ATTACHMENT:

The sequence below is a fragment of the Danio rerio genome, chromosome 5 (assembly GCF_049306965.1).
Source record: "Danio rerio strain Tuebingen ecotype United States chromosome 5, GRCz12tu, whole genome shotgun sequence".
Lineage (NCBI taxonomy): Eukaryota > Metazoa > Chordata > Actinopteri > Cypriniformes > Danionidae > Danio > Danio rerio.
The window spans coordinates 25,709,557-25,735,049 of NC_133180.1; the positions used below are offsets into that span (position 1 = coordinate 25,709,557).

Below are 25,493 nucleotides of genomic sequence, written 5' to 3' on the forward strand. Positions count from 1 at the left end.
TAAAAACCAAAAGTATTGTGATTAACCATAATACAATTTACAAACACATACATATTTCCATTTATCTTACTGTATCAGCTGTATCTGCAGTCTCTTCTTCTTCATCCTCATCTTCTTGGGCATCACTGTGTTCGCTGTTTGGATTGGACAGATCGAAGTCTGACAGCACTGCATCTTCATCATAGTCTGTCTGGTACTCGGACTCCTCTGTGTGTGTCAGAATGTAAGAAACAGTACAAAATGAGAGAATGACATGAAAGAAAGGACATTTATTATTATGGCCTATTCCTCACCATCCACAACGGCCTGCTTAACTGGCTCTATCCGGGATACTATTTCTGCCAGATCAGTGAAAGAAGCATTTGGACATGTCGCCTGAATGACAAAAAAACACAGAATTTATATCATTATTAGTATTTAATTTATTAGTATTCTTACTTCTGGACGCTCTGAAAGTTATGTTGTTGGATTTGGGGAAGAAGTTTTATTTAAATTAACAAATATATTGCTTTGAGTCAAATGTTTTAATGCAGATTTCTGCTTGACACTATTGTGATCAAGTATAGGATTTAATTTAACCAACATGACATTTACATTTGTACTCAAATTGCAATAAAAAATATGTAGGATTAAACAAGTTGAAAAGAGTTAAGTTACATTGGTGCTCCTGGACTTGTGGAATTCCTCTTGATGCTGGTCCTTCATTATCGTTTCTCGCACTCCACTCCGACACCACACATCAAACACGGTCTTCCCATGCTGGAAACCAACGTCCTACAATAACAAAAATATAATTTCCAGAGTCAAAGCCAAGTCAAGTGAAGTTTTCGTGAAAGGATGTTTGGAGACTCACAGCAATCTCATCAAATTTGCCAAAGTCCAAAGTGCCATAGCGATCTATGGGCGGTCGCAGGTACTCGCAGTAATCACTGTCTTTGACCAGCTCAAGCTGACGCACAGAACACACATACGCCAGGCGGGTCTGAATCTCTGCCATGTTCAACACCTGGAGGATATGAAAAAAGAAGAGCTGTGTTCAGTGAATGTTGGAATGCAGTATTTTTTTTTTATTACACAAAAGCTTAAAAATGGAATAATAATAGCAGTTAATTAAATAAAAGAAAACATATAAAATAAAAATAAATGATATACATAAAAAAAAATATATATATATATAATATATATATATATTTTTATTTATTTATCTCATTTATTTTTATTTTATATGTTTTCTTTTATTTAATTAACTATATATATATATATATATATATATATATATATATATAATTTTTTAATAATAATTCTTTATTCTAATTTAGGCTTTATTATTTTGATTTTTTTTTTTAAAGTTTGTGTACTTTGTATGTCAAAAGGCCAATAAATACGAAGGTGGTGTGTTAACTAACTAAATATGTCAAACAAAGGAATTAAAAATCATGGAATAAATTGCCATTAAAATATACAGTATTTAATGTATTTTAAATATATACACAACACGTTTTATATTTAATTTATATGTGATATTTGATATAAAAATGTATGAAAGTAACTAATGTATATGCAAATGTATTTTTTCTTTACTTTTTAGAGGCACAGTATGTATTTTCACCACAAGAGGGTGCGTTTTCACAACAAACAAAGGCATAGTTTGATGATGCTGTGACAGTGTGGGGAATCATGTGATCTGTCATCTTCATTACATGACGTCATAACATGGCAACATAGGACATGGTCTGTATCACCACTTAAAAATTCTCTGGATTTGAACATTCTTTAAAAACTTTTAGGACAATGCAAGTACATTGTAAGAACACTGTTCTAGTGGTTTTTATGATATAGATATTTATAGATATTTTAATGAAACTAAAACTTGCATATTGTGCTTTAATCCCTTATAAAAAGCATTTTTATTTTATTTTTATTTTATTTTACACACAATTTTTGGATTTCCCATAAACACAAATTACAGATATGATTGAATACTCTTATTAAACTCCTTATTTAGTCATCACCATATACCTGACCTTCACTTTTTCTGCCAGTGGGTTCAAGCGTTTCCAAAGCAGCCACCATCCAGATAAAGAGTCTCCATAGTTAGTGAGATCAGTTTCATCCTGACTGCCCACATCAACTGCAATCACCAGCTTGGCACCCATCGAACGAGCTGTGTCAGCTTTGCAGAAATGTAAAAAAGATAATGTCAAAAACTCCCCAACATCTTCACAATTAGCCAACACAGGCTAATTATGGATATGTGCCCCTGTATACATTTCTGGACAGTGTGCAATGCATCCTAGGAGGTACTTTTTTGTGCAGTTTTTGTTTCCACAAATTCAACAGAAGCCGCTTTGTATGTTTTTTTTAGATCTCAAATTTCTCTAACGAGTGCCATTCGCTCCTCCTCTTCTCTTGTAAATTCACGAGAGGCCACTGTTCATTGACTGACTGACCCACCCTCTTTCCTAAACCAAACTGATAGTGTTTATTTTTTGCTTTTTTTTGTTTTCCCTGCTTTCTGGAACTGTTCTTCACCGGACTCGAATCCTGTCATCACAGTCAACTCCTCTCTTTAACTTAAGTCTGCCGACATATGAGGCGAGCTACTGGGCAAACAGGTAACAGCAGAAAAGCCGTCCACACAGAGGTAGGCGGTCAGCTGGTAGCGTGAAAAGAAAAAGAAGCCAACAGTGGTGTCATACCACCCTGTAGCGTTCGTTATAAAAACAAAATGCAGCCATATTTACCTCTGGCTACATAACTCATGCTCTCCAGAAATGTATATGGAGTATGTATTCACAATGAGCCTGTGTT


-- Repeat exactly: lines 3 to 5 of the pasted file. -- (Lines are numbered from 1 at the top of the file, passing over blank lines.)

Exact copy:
Lineage (NCBI taxonomy): Eukaryota > Metazoa > Chordata > Actinopteri > Cypriniformes > Danionidae > Danio > Danio rerio.
The window spans coordinates 25,709,557-25,735,049 of NC_133180.1; the positions used below are offsets into that span (position 1 = coordinate 25,709,557).

Below are 25,493 nucleotides of genomic sequence, written 5' to 3' on the forward strand. Positions count from 1 at the left end.